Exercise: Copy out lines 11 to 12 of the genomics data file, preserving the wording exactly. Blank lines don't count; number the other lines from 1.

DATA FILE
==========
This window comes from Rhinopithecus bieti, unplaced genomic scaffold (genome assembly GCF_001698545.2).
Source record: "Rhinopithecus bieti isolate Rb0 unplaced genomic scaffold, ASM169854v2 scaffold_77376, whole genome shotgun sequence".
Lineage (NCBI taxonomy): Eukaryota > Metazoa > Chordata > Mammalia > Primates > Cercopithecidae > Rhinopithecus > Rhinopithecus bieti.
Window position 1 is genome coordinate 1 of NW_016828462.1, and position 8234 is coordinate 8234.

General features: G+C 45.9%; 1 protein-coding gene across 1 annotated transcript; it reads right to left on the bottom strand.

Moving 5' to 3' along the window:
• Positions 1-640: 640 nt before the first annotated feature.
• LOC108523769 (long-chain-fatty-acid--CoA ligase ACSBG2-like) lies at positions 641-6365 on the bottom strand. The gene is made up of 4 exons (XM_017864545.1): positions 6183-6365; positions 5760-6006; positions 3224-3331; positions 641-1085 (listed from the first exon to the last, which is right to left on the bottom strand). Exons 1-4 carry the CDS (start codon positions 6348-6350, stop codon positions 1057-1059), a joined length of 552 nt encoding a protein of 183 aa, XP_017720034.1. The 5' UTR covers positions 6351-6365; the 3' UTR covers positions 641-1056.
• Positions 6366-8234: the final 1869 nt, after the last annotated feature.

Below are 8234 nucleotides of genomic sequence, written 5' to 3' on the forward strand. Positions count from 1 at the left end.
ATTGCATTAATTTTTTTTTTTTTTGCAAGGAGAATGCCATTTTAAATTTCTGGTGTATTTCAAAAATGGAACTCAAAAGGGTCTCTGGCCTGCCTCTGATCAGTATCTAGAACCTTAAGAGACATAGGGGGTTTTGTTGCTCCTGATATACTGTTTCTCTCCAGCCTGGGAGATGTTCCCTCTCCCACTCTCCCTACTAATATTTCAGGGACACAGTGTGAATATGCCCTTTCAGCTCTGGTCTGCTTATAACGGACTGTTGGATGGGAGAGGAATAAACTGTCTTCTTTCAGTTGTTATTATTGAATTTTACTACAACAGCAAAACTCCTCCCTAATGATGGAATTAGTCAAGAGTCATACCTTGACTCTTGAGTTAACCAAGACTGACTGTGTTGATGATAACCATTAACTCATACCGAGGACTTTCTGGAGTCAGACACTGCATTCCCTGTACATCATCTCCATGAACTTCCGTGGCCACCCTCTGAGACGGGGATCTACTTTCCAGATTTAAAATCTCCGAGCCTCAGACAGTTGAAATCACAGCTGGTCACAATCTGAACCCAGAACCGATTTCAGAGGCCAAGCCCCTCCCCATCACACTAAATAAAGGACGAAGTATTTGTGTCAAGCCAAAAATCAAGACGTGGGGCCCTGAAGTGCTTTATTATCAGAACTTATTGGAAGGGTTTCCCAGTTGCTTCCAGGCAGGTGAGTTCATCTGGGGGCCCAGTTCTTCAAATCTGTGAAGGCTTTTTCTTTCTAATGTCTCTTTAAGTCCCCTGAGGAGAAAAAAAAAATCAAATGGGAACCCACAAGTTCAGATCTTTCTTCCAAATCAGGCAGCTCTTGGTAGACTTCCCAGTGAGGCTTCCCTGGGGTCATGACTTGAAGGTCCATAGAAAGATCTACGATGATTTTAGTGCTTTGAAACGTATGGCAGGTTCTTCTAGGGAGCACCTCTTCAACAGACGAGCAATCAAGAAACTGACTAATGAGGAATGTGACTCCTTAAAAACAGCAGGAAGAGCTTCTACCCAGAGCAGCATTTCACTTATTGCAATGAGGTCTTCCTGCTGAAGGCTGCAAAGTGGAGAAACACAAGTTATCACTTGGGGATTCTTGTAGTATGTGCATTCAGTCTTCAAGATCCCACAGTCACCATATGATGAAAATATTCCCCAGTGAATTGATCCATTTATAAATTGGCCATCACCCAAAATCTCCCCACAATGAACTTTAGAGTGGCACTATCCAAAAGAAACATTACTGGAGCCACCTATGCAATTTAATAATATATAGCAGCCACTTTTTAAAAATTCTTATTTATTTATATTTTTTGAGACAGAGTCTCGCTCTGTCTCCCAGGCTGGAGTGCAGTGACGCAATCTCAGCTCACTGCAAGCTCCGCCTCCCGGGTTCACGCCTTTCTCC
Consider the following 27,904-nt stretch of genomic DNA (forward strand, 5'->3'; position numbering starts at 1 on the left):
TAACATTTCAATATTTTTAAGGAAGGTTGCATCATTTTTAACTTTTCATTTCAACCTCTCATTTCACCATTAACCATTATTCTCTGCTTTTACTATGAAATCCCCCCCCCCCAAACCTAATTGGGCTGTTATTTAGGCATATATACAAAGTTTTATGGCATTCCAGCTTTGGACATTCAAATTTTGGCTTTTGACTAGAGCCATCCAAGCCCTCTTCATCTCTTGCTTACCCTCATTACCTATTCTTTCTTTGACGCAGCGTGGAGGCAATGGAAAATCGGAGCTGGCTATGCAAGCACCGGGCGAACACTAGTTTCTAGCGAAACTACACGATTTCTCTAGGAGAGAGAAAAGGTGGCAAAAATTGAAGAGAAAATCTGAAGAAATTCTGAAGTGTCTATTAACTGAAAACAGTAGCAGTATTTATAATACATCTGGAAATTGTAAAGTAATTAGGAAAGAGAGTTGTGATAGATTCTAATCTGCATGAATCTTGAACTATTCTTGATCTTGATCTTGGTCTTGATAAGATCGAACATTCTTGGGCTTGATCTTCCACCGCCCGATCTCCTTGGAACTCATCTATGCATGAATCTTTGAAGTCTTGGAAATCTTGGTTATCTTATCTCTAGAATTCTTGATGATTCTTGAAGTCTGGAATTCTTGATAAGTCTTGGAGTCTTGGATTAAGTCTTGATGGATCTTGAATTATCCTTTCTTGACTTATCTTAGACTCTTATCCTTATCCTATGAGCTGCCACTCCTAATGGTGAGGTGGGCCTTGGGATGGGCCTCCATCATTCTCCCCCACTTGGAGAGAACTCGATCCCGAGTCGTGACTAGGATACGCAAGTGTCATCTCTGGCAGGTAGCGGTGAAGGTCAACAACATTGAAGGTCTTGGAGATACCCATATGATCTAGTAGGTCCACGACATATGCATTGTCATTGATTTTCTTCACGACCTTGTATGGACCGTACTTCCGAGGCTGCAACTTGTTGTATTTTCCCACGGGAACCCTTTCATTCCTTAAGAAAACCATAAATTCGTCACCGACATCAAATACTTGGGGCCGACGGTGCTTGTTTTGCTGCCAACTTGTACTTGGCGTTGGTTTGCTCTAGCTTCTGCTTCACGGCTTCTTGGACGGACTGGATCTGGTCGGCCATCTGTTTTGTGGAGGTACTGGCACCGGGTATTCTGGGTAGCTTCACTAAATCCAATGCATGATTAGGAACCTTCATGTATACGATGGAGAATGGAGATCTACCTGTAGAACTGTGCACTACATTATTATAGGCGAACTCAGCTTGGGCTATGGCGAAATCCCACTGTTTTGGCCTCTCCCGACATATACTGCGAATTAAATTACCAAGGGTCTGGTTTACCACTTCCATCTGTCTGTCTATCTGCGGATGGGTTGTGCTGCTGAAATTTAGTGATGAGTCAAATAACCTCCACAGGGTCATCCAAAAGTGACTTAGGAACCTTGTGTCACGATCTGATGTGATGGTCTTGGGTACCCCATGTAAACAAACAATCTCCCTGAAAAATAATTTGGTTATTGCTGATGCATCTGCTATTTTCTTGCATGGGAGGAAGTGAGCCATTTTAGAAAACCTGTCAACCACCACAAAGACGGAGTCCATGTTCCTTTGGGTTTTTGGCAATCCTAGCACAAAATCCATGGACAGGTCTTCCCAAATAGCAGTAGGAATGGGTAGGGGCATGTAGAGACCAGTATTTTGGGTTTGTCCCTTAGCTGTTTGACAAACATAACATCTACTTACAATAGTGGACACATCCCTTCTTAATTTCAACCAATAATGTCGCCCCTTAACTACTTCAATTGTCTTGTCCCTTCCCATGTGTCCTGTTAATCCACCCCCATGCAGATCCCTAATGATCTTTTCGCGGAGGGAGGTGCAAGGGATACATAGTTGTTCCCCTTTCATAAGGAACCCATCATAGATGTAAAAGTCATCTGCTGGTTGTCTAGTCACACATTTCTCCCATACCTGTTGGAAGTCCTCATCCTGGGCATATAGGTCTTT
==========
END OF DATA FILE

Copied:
ATTGCATTAATTTTTTTTTTTTTTGCAAGGAGAATGCCATTTTAAATTTCTGGTGTATTTCAAAAATGGAACTCAAAAGGGTCTCTGGCCTGCCTCTGATCAGTATCTAGAACCTTAAGAGACATAGGGGGTTTTGTTGCTCCTGATATACTGTTTCTCTCCAGCCTGGGAGATGTTCCCTCTCCCACTCTCCCTACTAATATTTCAGGGACACAGTGTGAATATGCCCTTTCAGCTCTGGTCTGCTTATAACGGACTGTTGGATGGGAGAGGAATAAACTGTCTTCTTTCAGTTGTTATTATTGAATTTTACTACAACAGCAAAACTCCTCCCTAATGATGGAATTAGTCAAGAGTCATACCTTGACTCTTGAGTTAACCAAGACTGACTGTGTTGATGATAACCATTAACTCATACCGAGGACTTTCTGGAGTCAGACACTGCATTCCCTGTACATCATCTCCATGAACTTCCGTGGCCACCCTCTGAGACGGGGATCTACTTTCCAGATTTAAAATCTCCGAGCCTCAGACAGTTGAAATCACAGCTGGTCACAATCTGAACCCAGAACCGATTTCAGAGGCCAAGCCCCTCCCCATCACACTAAATAAAGGACGAAGTATTTGTGTCAAGCCAAAAATCAAGACGTGGGGCCCTGAAGTGCTTTATTATCAGAACTTATTGGAAGGGTTTCCCAGTTGCTTCCAGGCAGGTGAGTTCATCTGGGGGCCCAGTTCTTCAAATCTGTGAAGGCTTTTTCTTTCTAATGTCTCTTTAAGTCCCCTGAGGAGAAAAAAAAAATCAAATGGGAACCCACAAGTTCAGATCTTTCTTCCAAATCAGGCAGCTCTTGGTAGACTTCCCAGTGAGGCTTCCCTGGGGTCATGACTTGAAGGTCCATAGAAAGATCTACGATGATTTTAGTGCTTTGAAACGTATGGCAGGTTCTTCTAGGGAGCACCTCTTCAACAGACGAGCAATCAAGAAACTGACTAATGAGGAATGTGACTCCTTAAAAACAGCAGGAAGAGCTTCTACCCAGAGCAGCATTTCACTTATTGCAATGAGGTCTTCCTGCTGAAGGCTGCAAAGTGGAGAAACACAAGTTATCACTTGGGGATTCTTGTAGTATGTGCATTCAGTCTTCAAGATCCCACAGTCACCATATGATGAAAATATTCCCCAGTGAATTGATCCATTTATAAATTGGCCATCACCCAAAATCTCCCCACAATGAACTTTAGAGTGGCACTATCCAAAAGAAACATTACTGGAGCCACCTATGCAATTTAATAATATATAGCAGCCACTTTTTAAAAATTCTTATTTATTTATATTTTTTGAGACAGAGTCTCGCTCTGTCTCCCAGGCTGGAGTGCAGTGACGCAATCTCAGCTCACTGCAAGCTCCGCCTCCCGGGTTCACGCCTTTCTCC
Consider the following 27,904-nt stretch of genomic DNA (forward strand, 5'->3'; position numbering starts at 1 on the left):